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Trickster Myths, Music, and History from the Amazon
Made-from-Bone provides the first complete set of English translations of narratives about the mythic past and its transformations from the indigenous Arawak-speaking Wakuenai of southernmost Venezuela. The central character throughout these primordial times is a trickster-creator, Made-from-Bone, who survives a prolonged series of life-threatening attacks. Carefully recorded and transcribed by Jonathan D. Hill, these narratives offer scholars of South America and other areas the only ethnographically generated cosmogony of contemporary or ancient native peoples of South America.
Self-Styled Success from Horatio Alger to Oprah Winfrey
Tradition, Tourism, and Political Ferment in Oaxaca
This book concerns the aesthetic, political, and socio-political aspects of tourism in southern Mexico, particularly in the state of Oaxaca. Tourists seeking "authenticity" buy crafts and festival tickets, and spend even more on travel expenses. What does a craft object or a festival moment need to look like or sound like to please both tradition bearers and tourists in terms of aesthetics? Under what conditions are transactions between these parties psychologically healthy and sustainable? What political factors can interfere with the success of this negotiation, and what happens when the process breaks down? With Subcommandante Marcos and the Zapatistas still operating defiantly in the area, these are not merely theoretical problems.Chris Goertzen analyzes the nature and meaning of a single craft object, a woven pillowcase from Chiapas, thus previewing what the book will accomplish in greater depth in Oaxaca. He introduces the book's guiding concepts, especially concerning the types of aesthetic intensification that have replaced fading cultural contexts, and the tragic partnership between ethnic distinctiveness and oppressive politics. He then brings these concepts to bear on crafts in Oaxaca and on Oaxaca's Guelaguetza, the anchor for tourism in the state and a festival with an increasingly contested meaning.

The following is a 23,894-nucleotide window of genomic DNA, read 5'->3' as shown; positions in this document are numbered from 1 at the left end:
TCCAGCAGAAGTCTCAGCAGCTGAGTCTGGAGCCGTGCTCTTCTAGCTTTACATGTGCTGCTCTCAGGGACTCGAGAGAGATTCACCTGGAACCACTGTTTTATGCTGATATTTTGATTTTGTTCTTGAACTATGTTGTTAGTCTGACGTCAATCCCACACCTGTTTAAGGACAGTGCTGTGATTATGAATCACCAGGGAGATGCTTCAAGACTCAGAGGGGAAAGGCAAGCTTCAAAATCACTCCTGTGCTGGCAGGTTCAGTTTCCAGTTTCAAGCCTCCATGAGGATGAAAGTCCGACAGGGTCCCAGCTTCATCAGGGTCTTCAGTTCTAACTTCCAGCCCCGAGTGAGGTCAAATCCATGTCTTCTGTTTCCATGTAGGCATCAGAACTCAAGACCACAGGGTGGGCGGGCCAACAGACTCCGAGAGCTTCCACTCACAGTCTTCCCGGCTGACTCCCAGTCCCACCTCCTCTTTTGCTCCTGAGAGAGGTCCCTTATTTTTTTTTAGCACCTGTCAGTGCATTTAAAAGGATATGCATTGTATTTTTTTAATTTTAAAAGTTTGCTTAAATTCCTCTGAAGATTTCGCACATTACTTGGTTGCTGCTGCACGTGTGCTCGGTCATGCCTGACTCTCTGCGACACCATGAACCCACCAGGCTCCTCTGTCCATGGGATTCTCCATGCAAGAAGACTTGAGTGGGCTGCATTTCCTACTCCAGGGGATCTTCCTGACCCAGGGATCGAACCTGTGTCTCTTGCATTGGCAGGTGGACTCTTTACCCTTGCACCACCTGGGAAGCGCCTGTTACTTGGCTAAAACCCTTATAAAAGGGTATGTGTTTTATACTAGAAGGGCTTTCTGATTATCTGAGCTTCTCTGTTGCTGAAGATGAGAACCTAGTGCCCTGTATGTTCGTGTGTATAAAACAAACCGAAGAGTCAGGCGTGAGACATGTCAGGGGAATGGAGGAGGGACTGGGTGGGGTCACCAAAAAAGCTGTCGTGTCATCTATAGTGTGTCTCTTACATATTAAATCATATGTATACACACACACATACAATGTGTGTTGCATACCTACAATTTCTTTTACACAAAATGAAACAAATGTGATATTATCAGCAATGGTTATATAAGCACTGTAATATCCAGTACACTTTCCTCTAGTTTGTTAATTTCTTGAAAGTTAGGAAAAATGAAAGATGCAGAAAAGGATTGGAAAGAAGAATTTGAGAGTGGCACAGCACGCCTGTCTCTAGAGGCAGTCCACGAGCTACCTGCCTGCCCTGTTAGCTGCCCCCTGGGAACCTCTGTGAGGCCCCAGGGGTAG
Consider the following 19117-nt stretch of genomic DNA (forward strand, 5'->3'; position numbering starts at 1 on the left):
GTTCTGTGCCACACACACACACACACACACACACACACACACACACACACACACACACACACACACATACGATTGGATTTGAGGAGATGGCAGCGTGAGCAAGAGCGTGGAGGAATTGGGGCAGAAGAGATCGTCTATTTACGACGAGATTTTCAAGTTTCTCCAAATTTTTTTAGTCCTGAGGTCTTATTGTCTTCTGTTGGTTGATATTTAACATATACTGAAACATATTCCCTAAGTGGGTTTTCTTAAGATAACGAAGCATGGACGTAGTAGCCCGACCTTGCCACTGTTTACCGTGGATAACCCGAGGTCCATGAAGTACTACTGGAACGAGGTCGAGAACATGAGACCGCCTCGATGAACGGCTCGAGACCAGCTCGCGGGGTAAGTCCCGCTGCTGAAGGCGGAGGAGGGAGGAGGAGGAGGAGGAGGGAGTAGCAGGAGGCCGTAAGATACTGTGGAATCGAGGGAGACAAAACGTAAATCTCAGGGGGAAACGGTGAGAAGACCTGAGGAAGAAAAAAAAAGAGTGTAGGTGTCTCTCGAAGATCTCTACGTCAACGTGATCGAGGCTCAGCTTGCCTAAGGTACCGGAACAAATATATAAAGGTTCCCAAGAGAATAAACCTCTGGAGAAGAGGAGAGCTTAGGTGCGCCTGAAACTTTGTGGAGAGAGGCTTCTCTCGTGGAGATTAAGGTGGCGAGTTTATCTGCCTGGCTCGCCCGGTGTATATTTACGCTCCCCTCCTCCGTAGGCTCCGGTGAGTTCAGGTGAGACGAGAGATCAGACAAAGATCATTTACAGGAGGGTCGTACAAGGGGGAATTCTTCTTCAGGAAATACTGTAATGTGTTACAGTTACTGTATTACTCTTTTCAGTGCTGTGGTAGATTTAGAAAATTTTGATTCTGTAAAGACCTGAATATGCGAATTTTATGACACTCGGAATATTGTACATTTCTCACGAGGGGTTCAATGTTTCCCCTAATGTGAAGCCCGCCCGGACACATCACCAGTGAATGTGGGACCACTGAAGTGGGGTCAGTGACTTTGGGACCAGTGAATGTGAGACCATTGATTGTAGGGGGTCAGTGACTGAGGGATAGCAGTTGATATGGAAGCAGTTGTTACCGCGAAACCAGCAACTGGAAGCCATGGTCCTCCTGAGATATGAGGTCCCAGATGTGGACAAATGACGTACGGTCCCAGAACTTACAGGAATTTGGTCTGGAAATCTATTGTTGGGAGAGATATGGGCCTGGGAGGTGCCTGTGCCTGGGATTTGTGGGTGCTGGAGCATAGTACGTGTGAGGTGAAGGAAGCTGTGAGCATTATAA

Cultivating Industrial Arts and Civic Identity in the Progressive Era
Latina/o Constructions of US Religious History
Though the writing of US religious history has become increasingly open to new voices, Hjamil A. Martinez-Vazquez argues that those voices have yet to challenge effectively the dominant Eurocentric historical perspective. In this first Latina/o American religious historiography, Martinez-Vazquez critiques the traditional narrative not for what it says, but for what it does not say. Made in the Margins considers the ways in which traditional historiography has favored a specific understanding of US religious history and offers a new method of constructing Latina/o histories as "subaltern." And, in so doing, Made in the Margins ably begins the necessary conversation about truly doing history from within previously marginalized communities and disciplines.
Cochlear Implants and Raising Deaf Children
A mother whose child has had a cochlear implant tells Laura Mauldin why enrollment in the sign language program at her daughter’s school is plummeting: “The majority of parents want their kids to talk.” Some parents, however, feel very differently, because “curing” deafness with cochlear implants is uncertain, difficult, and freighted with judgment about what is normal, acceptable, and right. Made to Hear sensitively and thoroughly considers the structure and culture of the systems we have built to make deaf children hear.